And while there is much to be said for this thesis, I believe it obscures subtleties that when raised to higher visibility in the analysis, could alone constitute an even more robust alternative explanation.

The alternative explanation I speak of is that of connecting the dots between several not so obvious variables and then assessing their combined role in producing the holocaust. To wit: Hitler being a tool of Germany's rightwing ruling clique of businessmen, professionals, and the military officers corps -- all rightwing ideologues; his virulent racism and anti-Semitism that grew more and more rabid over time; and most important of all the fact that all of the murders were carried out behind a wall of secrecy; one erected by a criminal/Fascist "national security state" specifically designed to engage in the business of genocide.

The ideological manifesto that Hitler executed to perfection was a "carbon copy" of the Pan- German Heinrich Class' own manifesto. And thus, even though Hitler's regime was a legitimate government, the very fact that it had a formally acknowledged policy of genocide against Jews, rendered it little more than a criminal enterprise. The mere existence of plans for genocide rendered the Third Reich, both legitimate and criminal.

The author seemed more than just a bit reluctant to accept the fact that governments can be both criminal and legitimate. In fact, he seemed to have willfully ignored this distinction altogether. But the distinction is important not only to better expose the Nazis criminal element and criminal intent, but for another reason.

All orders to kill Jews were always issued verbally so as not to leave a paper trail, and always behind a wall of secrecy, (usually at the "Top Secret" level) so that the outside world would never know about it. Moreover, like in any criminal organization, (and as Franz Stangl found out upon discovering that he could not resign his job as sentry at a Euthanasia murder factory), the penalty for exposing one's "guilty knowledge," was the same as in the Mafia for refusing to carry out an order of murder: the perpetrator is allowed to exit the wall of secrecy only in a pine box. The fact that there were instances where Germans were excused from this ultimate threat, does not mean that the Germans in question were any less intimidated by it. Nor, does excusing them from time to time, make the Nazi regime any less a criminal enterprise.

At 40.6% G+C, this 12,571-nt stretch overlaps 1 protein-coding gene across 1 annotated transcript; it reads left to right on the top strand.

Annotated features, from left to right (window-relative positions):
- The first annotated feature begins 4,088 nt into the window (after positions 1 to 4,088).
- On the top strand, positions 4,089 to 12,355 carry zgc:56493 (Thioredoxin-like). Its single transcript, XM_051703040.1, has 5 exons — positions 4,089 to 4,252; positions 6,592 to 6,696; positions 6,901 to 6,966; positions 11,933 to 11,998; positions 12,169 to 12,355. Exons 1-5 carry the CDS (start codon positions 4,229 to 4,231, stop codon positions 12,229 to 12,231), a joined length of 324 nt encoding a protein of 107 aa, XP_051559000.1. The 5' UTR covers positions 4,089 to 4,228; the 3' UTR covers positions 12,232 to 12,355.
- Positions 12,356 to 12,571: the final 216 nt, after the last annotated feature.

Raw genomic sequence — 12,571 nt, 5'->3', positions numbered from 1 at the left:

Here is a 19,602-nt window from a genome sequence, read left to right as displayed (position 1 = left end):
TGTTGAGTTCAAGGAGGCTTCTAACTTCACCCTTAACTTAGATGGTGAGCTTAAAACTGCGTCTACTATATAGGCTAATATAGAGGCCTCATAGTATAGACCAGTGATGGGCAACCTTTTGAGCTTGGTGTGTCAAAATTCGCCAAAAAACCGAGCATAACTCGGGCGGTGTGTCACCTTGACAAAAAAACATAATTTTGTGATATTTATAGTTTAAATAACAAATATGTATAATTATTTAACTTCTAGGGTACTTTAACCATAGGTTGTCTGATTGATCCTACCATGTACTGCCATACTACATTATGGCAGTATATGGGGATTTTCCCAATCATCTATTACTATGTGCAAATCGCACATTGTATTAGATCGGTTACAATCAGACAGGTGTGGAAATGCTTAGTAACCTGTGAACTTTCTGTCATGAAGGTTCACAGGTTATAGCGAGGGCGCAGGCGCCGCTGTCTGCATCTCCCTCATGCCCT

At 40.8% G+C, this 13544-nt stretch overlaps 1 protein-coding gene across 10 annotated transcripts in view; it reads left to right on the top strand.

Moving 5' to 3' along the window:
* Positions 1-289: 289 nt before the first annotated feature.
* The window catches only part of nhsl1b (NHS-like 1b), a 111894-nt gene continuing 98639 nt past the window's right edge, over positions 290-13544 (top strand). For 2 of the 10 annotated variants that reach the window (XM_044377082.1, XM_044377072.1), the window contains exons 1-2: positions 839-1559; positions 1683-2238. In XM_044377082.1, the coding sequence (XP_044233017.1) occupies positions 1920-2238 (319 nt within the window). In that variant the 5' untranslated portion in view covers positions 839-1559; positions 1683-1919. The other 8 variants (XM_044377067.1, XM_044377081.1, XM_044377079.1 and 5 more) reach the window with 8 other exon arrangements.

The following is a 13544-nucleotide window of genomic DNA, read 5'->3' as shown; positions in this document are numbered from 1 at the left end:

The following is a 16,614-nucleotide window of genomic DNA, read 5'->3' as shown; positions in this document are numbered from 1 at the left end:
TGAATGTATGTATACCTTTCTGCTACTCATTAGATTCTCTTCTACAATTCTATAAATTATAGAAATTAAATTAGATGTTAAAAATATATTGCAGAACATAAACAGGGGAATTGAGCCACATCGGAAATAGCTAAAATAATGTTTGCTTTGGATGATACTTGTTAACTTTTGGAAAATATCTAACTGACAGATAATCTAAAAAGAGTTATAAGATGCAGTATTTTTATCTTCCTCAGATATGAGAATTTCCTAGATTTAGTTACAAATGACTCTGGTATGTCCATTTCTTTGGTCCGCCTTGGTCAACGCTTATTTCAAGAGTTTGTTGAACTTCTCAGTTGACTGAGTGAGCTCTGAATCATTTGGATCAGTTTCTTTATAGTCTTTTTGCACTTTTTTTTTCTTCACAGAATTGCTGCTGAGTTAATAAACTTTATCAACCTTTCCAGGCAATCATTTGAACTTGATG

It seemed to me that the author went to great pains to minimize both the criminality of the Hitler regime and, the rightwing ruling clique that handpicked and backed him, as well as the severity of the implicit threat the criminal Nazi system held over the heads of anyone who refused an order or chose to reveal "state secrets" about the murders.

Again, Gitta Sereny's Franz Stangl (in her book "Into the Darkness") seems to be the perfect case in point: While an Austrian police, Stangl hated and was rewarded for hunting down Nazis. Then, after Austria was annexed to Germany, Stangl, cleverly erased his past as a Nazi-Hunter, and became a Nazi. And as mentioned above, Stangl ended up as a Security Guard at a Euthanasia facility where he balked after learning what actually went on inside that facility.

But by then it was already too late, as when he sought to resign or get reassigned, he was presented with an unexpected life-threatening fait accompli. He was told that he was already beyond the point of no return, deep inside the Nazi inner sanctum, and could leave only via a pine box. So what did Stangl do? He kept his head down and became the best Nazi he could be, eventually ending up as the commandant of both Treblinka and Sorbibor.

Not to belabor the point, but I believe that a criminal racist rightwing regime that is allowed to erect a screen of secrecy, behind which it can then operate without impunity, as it carries out murder, is by definition a criminal regime -- even if it might also be legitimate.

This arrangement of factors arguably is a much more potent set of variables that invariably predict to genocide than those offered by the author. In fact, I would argue that in modern forms of genocide, this configuration of factors is more often the rule than the exception, and is much more important than just having a nation of willing executioners. Five Stars

Authors Bio:
Retired Foreign Service Officer and past Manager of Political and Military Affairs at the US Department of State. For a brief time an Assistant Professor of International Relations at the University of Denver and the University of Washington at Seattle. A graduate of the National War College and a Phd from the University of Southern California.